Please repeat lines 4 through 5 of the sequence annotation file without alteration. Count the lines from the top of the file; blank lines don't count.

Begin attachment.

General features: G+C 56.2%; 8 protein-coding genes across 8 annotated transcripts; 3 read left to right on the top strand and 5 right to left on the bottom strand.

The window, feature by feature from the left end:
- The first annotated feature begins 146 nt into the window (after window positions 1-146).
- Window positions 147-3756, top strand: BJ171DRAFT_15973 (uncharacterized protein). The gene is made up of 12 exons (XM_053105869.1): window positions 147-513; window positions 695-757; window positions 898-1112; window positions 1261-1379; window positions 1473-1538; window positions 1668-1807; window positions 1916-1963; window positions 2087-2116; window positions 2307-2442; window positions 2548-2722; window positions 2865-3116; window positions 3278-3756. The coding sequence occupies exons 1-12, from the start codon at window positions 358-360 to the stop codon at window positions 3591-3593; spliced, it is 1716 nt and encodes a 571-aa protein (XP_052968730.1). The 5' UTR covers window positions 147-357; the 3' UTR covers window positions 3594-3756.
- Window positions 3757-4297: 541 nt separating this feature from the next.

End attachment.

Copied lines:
- Window positions 147-3756, top strand: BJ171DRAFT_15973 (uncharacterized protein). The gene is made up of 12 exons (XM_053105869.1): window positions 147-513; window positions 695-757; window positions 898-1112; window positions 1261-1379; window positions 1473-1538; window positions 1668-1807; window positions 1916-1963; window positions 2087-2116; window positions 2307-2442; window positions 2548-2722; window positions 2865-3116; window positions 3278-3756. The coding sequence occupies exons 1-12, from the start codon at window positions 358-360 to the stop codon at window positions 3591-3593; spliced, it is 1716 nt and encodes a 571-aa protein (XP_052968730.1). The 5' UTR covers window positions 147-357; the 3' UTR covers window positions 3594-3756.
- Window positions 3757-4297: 541 nt separating this feature from the next.